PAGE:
A Hamburger Today
In Food Policy This Week: 5 News Bites
- Eric Holt-Gimenez wrote an important piece for the Huffington Post detailing the impact that higher corn prices will have on international food markets. The summer's drought has threatened our domestic corn supply and consequently corn prices will go up internationally. The result of this price hike will likely be more speculative investment on the global crop market, which will eventually create higher food prices for poor smallholders across the world. He highlights some of the most important consequences of domestic U.S. agricultural policy and its impact on the world.
- Some of the same lawyers who once battled Big Tobacco are now going after Big Food. Several lawsuits have begun against food companies that have misinformed or misled consumers as to the nutritional content of their products. A case brought against Chobani yogurt relates to their use of the phrase "evaporated cane juice" on their nutrition facts label, which suggests a healthier additive than what it really is - refined sugar. Other targeted companies include Hunt's, Swiss Miss, and PAM. Even if the suits are not successful, the lawyers hope to make a statement about the misleading nature of many nutrition and health labels.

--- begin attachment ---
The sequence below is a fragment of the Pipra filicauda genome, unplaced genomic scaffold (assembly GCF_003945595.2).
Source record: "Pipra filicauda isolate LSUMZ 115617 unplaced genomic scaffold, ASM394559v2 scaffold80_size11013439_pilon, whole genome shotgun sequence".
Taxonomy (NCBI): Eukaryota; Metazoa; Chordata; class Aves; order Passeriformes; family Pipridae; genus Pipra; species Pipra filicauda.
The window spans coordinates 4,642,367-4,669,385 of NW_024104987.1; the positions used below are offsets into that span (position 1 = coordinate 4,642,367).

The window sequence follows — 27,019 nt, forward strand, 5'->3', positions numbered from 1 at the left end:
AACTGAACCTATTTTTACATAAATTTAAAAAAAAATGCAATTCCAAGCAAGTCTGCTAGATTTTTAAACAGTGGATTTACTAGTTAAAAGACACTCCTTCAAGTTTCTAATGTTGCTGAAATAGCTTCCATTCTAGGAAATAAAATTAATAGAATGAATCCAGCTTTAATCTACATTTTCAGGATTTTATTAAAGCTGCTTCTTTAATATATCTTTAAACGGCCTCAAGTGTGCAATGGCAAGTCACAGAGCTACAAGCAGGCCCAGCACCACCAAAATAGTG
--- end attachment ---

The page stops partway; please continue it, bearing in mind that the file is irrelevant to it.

- Several California cities have banned single-use plastic bags in check-out lines. West Hollywood is the most recent city to jump on board, joining San Francisco, Long Beach, and Pasadena. The rule applies to hundreds of retailers, not just supermarkets. Stores are allowed to offer paper bags made with 40% recycled content, but customers will still be charged 10 cents per bag to encourage reusables. The cities feel that it is the government's partial responsibility to reduce the amount of waste headed for the landfill. So far the ban has been well received.
- A new report from the Natural Resources Defense Council discusses food waste in America. The group reports that we waste almost 40% of our food each year, or about 20 pounds per person each month. This figure is up 50% from the 1970s, suggesting that we could reduce waste by adopting lifestyle habits that were once the norm. The group recommends that the government get more involved by studying American food waste and setting regional goals for waste reduction. This model is being implemented in the United Kingdom, to some success.
- USDA investigators are looking into whether a Central California slaughterhouse was killing and processing sick animals for human consumption. Operations were suspended at the slaughterhouse after the USDA received footage from an animal rights group showing gross violations of food safety code. The footage shows many animal abuses that are cruel but also counter to the USDA's safe slaughter codes. If the slaughterhouse is found to be in violation of food safety standards, there could be a beef recall from the plant.
About the Author: A student in Providence, Rhode Island, Leah Douglas loves learning about, talking about, reading about, and consuming food. Her work has also been featured in Rhode Island Monthly Magazine.